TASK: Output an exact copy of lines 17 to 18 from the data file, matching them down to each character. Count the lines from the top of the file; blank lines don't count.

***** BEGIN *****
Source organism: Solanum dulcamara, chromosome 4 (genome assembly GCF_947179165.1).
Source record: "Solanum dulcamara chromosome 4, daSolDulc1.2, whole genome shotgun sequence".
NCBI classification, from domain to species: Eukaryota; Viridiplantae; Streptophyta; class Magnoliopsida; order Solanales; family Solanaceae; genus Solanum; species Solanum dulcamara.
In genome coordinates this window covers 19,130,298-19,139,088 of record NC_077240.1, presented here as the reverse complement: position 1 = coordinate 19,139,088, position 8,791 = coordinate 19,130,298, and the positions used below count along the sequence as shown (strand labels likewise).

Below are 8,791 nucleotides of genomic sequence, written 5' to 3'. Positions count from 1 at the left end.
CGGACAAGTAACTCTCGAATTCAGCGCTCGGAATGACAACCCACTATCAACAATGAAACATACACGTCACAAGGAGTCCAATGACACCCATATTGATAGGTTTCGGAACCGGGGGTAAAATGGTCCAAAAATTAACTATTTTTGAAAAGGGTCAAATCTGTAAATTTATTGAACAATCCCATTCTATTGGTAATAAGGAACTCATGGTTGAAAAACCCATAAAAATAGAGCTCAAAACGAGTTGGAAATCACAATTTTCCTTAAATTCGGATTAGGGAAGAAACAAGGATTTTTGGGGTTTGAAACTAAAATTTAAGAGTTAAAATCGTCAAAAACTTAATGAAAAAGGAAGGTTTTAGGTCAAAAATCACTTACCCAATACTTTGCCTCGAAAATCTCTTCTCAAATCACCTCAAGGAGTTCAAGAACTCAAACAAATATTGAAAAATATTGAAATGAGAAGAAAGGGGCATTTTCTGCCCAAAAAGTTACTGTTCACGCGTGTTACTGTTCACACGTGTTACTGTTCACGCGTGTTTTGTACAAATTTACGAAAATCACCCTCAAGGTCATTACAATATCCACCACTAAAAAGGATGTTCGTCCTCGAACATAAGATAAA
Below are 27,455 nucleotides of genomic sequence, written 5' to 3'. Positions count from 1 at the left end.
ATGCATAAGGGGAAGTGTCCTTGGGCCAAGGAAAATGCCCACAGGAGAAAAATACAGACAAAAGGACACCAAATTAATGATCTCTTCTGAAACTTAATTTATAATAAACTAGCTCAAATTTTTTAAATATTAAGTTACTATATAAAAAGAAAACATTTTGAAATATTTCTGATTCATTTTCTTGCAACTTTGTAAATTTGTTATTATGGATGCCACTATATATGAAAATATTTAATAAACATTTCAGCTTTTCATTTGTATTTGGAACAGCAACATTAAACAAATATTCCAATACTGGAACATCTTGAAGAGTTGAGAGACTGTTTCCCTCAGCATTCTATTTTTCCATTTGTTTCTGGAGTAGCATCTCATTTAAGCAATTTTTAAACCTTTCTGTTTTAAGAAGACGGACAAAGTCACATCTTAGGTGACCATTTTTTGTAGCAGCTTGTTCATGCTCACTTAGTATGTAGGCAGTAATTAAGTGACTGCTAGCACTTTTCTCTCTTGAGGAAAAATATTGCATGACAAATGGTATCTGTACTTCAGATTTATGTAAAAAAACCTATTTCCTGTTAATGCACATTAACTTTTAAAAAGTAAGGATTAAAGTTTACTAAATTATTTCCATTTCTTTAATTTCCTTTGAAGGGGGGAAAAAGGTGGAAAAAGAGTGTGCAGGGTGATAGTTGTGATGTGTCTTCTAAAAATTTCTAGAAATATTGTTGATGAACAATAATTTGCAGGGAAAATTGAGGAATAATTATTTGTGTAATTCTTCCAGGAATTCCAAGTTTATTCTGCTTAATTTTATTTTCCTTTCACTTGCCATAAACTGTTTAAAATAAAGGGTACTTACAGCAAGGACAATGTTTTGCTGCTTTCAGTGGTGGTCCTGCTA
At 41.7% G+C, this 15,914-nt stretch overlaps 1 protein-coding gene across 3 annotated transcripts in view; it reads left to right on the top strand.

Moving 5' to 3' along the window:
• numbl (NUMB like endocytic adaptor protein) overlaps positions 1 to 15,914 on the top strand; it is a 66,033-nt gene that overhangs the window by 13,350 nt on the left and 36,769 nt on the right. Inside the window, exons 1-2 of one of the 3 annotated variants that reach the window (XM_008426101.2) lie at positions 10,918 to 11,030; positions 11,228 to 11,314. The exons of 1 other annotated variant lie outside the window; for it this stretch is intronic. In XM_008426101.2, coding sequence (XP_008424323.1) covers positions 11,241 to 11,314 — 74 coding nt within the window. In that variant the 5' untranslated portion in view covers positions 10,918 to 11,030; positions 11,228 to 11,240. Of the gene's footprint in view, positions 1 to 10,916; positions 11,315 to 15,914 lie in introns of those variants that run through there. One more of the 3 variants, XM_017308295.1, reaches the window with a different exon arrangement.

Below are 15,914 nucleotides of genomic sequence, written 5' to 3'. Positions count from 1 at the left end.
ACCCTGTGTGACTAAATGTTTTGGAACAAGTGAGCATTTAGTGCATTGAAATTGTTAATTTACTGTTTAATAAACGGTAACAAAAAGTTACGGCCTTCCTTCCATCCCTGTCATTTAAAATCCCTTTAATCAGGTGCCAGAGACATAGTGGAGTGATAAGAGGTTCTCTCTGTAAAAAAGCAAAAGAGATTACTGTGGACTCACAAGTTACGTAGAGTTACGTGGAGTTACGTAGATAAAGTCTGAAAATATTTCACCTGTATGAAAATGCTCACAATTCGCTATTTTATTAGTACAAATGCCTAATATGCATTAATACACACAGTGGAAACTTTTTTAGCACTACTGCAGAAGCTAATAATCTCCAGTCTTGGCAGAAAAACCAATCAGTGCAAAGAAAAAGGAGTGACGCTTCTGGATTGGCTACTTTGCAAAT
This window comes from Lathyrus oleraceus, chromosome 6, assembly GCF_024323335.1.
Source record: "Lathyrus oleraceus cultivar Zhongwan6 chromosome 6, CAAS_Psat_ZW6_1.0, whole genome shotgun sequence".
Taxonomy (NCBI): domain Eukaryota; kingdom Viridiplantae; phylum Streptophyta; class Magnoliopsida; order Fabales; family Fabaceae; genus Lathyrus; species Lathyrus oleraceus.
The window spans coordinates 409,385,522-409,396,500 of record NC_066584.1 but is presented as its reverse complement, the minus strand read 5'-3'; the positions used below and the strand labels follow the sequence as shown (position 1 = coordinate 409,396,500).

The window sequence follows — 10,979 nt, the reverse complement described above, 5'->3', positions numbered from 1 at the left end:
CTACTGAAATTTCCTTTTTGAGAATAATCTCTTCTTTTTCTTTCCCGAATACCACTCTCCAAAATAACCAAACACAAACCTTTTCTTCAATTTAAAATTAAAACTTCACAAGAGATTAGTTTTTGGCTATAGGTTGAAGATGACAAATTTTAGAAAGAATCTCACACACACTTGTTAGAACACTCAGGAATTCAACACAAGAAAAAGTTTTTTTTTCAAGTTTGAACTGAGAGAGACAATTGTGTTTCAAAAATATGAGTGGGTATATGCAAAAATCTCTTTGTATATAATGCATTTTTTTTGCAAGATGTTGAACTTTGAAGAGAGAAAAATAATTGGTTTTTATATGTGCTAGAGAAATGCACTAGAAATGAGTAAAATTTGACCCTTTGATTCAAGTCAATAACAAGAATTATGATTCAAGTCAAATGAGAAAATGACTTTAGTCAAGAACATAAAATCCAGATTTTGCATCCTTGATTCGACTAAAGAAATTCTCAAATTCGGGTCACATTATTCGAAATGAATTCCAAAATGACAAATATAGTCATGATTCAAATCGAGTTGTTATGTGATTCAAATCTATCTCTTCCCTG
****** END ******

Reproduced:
The window spans coordinates 409,385,522-409,396,500 of record NC_066584.1 but is presented as its reverse complement, the minus strand read 5'-3'; the positions used below and the strand labels follow the sequence as shown (position 1 = coordinate 409,396,500).

The window sequence follows — 10,979 nt, the reverse complement described above, 5'->3', positions numbered from 1 at the left end: